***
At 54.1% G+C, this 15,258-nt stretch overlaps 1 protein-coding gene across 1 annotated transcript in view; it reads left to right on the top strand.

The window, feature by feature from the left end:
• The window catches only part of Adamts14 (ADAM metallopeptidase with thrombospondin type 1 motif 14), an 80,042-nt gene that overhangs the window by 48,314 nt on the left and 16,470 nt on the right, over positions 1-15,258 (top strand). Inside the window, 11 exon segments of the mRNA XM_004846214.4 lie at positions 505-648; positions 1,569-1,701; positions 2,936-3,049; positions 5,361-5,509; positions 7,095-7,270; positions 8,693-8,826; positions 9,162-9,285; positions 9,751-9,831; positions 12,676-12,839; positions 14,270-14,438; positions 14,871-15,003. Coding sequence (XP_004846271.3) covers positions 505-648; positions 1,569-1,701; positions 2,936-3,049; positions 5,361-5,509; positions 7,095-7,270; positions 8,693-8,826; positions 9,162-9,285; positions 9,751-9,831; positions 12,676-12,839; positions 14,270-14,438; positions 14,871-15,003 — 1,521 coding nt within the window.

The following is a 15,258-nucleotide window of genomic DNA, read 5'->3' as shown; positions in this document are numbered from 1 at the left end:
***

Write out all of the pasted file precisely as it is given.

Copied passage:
At 54.1% G+C, this 15,258-nt stretch overlaps 1 protein-coding gene across 1 annotated transcript in view; it reads left to right on the top strand.

The window, feature by feature from the left end:
• The window catches only part of Adamts14 (ADAM metallopeptidase with thrombospondin type 1 motif 14), an 80,042-nt gene that overhangs the window by 48,314 nt on the left and 16,470 nt on the right, over positions 1-15,258 (top strand). Inside the window, 11 exon segments of the mRNA XM_004846214.4 lie at positions 505-648; positions 1,569-1,701; positions 2,936-3,049; positions 5,361-5,509; positions 7,095-7,270; positions 8,693-8,826; positions 9,162-9,285; positions 9,751-9,831; positions 12,676-12,839; positions 14,270-14,438; positions 14,871-15,003. Coding sequence (XP_004846271.3) covers positions 505-648; positions 1,569-1,701; positions 2,936-3,049; positions 5,361-5,509; positions 7,095-7,270; positions 8,693-8,826; positions 9,162-9,285; positions 9,751-9,831; positions 12,676-12,839; positions 14,270-14,438; positions 14,871-15,003 — 1,521 coding nt within the window.

The following is a 15,258-nucleotide window of genomic DNA, read 5'->3' as shown; positions in this document are numbered from 1 at the left end: